Q : “Japan is struggling with the impact of aging demographics and very high government debt levels, which limit its long-term GDP growth potential to around 1 per cent per year. Long-term, I don’t see how this can sustain the property market…”
A : First and foremost, in terms of Japan’s aging demographics and high government debt levels – this has been the subject of prolonged debate and financial wagers over the last 20 years, and is far too complicated a subject to address in this context. While these are both certainly worrying topics, the situation hasn’t changed drastically over the past two decades – and while other economies would be – and indeed have been – showing signs of serious economic malaise if faced with such grim statistics – Japan has been pulling through admirably, managing to maintain a bustling and healthy consumer market, and remain the world’s 3rd largest economy in the process.
The reasons for this paradox range from mindset/mentality – the Japanese do not “take to the streets,” embark on bank rushes or feature any tendency for civil unrest – and all the way to economic factors such as the self-contained nature of this debt, which is held internally in its vast majority, as opposed to other comparable debt structures. Domestic debt in a country which is still very much in “modern feudal” mode, means that the risk of any of the creditors attempting to make good on what the government owes them in case of default are much less of a risk than it is in other countries.
Additionally – the government can, in theory, continue to compensate with additional easing measures, as long as these are performed in a balanced fashion – read some of Paul Krugman and George Soros’ comments on this subject, both experts who can explain this theory far better than we ever will. In financial circles, the practice of betting on a collapse of Japan’s government bond market has been labelled “the widow maker” for the better part of the last two decades, and for good reason – many have lost massive fortunes doing just that.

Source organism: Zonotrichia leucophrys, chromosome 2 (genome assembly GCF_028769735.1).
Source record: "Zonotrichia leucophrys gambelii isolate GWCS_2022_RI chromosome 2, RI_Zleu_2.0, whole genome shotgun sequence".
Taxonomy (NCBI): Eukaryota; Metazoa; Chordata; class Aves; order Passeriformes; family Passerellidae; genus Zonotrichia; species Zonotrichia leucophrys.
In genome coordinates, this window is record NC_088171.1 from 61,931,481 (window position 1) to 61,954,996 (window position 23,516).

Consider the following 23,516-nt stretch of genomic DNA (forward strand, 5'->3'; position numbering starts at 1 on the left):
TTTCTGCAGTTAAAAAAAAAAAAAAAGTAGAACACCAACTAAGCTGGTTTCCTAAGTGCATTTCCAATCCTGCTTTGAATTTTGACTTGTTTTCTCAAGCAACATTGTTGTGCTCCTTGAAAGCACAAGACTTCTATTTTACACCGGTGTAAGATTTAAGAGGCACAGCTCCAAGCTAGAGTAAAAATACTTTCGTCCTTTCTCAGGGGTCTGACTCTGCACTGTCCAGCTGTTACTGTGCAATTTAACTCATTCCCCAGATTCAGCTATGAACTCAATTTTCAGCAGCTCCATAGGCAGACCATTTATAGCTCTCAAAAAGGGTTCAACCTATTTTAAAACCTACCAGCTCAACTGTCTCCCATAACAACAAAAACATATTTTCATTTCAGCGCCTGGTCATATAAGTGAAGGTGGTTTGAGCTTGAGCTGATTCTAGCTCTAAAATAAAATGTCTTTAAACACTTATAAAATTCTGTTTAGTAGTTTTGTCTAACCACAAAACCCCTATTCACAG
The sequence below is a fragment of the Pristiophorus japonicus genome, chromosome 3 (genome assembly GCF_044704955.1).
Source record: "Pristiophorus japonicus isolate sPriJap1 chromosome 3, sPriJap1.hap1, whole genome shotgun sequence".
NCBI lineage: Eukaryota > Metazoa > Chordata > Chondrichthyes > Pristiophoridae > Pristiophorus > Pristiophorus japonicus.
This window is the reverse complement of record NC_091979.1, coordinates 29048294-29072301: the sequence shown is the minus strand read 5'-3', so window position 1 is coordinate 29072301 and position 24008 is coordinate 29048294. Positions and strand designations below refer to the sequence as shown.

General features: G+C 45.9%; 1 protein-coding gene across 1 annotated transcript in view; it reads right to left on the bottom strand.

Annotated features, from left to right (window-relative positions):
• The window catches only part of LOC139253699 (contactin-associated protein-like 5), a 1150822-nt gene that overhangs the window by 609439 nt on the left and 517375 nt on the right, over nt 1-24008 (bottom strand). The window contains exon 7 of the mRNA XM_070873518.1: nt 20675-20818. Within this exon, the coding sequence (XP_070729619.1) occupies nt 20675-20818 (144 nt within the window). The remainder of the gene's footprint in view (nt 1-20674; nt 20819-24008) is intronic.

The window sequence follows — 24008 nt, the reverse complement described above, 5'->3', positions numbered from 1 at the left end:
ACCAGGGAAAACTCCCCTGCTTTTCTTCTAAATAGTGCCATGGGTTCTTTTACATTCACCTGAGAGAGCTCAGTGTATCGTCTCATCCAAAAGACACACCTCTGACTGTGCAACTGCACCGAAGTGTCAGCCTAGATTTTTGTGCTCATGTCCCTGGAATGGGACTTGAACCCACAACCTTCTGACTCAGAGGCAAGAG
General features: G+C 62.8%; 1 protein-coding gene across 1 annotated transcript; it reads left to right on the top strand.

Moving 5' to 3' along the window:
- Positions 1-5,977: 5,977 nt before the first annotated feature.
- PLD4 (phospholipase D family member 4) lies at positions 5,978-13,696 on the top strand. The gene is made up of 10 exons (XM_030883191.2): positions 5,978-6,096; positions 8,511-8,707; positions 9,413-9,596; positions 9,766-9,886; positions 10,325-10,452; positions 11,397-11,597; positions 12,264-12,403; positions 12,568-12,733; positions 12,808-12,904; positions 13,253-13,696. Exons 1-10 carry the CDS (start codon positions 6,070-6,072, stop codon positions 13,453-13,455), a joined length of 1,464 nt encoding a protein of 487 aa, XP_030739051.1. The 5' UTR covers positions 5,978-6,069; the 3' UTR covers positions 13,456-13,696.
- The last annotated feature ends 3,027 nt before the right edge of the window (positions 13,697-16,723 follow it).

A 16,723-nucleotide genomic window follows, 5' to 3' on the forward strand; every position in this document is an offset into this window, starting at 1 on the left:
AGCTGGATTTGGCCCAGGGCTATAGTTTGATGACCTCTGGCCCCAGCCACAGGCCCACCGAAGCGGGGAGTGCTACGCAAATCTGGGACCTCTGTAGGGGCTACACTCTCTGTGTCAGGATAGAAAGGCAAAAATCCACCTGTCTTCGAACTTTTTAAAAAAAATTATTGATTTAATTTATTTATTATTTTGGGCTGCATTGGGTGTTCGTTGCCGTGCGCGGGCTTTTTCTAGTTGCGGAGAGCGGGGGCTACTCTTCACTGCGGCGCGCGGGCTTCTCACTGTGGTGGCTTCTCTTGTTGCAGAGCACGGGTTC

This is not meant to make light of these problems, by any means – the solution is widely believed to lie in two complementing policy changes, both of which will assist in addressing both of these problems – one being a significant increase in immigration, which would inject a much needed youth factor and create an increase in the working population – and the other being the inclusion of women in the workforce – which could practically double Japan’s available GDP production capacity, if tapped. And, while Japan’s current and recent leaders seem to be finding both of these issues difficult to tackle – his grasp of economic realities, one would personally hope, would force them to “see the light” in this respect, as they have on so many challenges facing the country, such as public fund management, dismantling of government subsidiaries and long-lasting, inefficient trade and import/export monopolies, etc – only time will tell.
However, both these problems and their solutions are extremely long-term views, as will their effects on the economy be – and, subsequently, their effects on the property market. In the meanwhile, as the population decreases and smaller cities and townships conglomerate into bigger metropolitan centers, Japan’s big cities have been enjoying a rise in both population and property prices, and will most likely continue to do so for the next 10-20 years at the very least.
In the short-term, however, and on a cash-flow basis, as discussed in this article and countless others, the most important factor to consider in this discussion, in our opinion, is this – Japan’s property market is, by and large, not a capital-growth oriented endeavor, regardless of its current performance. If one is seeking speculation and growth-oriented strategies, there are far better places in the world to consider purchasing in (Australia, UK, Singapore and some of Asia’s emerging economies come to mind). Japan is, however, one of the top destinations in the developed world for rental yields in a stable, regulated and reliable environment – and will remain so for years to come. Add to that equation the fact that, aside from two or three cities, the vast majority of Japan’s metropolitan centers are completely untapped, from the Western investor’s viewpoint – and you will begin to see why we, and so many others, are happy to be investing here, regardless of what property prices, GDP and/or the government bond market will do.